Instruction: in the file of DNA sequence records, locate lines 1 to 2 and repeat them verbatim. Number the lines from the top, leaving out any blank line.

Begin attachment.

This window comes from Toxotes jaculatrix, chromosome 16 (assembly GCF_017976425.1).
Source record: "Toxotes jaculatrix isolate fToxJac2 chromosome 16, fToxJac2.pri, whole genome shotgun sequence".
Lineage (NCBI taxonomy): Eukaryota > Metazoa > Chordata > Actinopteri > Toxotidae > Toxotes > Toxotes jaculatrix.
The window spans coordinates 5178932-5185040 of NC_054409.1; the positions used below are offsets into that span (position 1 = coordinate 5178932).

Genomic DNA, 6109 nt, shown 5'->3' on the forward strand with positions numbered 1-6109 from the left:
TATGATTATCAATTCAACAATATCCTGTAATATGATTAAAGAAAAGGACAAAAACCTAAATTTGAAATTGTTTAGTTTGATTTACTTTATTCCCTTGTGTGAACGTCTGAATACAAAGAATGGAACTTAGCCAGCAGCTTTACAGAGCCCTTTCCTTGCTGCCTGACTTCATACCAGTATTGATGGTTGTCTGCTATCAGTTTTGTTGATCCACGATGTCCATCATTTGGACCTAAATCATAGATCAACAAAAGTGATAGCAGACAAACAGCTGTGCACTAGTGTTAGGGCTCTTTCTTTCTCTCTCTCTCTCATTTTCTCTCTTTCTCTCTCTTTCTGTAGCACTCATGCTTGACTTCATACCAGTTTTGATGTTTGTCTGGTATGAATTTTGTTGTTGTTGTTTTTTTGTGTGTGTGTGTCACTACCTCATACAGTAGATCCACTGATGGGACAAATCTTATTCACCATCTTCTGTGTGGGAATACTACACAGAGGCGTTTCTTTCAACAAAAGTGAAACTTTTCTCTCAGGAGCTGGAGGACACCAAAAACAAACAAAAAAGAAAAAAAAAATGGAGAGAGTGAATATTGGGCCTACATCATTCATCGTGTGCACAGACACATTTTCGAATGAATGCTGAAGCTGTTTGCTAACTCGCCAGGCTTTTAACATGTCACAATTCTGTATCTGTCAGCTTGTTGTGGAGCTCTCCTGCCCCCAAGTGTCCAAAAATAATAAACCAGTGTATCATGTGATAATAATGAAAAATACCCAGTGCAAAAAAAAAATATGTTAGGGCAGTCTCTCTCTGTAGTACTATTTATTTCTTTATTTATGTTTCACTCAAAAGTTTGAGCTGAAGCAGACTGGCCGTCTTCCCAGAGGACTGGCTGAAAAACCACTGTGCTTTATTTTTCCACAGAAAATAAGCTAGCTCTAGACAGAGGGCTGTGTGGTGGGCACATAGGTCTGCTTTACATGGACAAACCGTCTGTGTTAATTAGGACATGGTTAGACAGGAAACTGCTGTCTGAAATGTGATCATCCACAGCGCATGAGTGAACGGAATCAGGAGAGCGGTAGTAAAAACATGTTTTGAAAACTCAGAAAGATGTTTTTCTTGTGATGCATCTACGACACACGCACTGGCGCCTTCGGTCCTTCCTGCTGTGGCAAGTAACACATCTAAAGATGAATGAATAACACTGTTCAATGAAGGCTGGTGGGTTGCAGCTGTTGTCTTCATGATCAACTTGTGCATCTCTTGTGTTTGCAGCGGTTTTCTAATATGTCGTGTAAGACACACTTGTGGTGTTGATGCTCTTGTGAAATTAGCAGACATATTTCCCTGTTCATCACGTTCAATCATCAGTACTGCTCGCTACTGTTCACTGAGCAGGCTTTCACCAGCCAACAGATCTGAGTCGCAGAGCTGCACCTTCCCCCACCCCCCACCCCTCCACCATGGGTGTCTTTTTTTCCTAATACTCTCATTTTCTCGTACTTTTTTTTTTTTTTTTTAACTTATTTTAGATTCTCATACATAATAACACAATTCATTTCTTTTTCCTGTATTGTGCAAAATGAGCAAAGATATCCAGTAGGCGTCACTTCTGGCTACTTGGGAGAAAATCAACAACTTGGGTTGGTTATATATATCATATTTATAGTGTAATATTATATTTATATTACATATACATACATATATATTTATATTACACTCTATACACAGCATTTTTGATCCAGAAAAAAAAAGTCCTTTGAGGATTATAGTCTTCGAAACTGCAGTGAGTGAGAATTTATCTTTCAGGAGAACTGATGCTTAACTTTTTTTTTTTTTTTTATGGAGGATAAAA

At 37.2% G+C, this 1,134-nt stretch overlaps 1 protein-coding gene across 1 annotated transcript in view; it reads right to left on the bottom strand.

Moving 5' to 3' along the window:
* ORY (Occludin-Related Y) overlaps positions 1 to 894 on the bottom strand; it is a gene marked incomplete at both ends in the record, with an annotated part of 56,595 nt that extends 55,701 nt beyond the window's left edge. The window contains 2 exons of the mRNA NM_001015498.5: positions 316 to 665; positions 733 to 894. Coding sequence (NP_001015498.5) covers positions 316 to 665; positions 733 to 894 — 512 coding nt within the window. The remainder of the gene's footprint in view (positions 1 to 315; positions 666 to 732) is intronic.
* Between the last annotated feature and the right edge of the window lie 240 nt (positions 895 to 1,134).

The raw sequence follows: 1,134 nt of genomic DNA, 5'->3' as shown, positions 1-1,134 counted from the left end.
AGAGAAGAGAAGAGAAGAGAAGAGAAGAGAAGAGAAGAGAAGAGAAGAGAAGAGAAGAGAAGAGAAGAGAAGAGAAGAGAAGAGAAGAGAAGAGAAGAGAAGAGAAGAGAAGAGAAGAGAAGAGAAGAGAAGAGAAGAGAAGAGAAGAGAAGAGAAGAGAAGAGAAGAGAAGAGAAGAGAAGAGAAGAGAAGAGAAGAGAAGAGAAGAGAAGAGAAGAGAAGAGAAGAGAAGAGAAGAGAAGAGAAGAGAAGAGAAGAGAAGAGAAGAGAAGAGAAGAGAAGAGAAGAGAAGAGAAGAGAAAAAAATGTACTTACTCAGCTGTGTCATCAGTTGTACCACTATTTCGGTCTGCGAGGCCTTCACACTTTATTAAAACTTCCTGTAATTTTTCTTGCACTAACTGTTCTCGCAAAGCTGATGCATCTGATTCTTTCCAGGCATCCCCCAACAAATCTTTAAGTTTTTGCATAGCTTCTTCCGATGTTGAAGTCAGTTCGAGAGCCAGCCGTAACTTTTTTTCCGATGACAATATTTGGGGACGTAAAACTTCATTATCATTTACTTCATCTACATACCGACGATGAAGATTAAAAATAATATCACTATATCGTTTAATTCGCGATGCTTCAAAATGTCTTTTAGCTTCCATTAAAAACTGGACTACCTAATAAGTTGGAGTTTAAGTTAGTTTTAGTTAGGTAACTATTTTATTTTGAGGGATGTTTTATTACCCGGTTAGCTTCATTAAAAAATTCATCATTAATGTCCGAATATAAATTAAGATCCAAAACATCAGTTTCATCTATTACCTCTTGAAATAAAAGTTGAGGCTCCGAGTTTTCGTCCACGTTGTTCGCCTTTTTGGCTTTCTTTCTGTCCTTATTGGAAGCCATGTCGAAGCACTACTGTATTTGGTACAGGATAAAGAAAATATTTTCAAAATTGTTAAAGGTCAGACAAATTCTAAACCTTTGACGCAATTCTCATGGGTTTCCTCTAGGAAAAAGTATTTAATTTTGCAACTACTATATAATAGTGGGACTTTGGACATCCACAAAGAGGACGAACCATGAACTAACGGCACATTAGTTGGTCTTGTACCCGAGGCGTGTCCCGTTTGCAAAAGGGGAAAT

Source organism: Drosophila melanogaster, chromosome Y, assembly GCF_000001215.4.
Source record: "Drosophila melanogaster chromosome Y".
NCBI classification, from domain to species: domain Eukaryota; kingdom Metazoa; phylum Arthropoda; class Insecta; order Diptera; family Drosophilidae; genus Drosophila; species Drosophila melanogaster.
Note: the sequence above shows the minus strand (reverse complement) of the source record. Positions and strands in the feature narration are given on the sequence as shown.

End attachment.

This window comes from Toxotes jaculatrix, chromosome 16 (assembly GCF_017976425.1).
Source record: "Toxotes jaculatrix isolate fToxJac2 chromosome 16, fToxJac2.pri, whole genome shotgun sequence".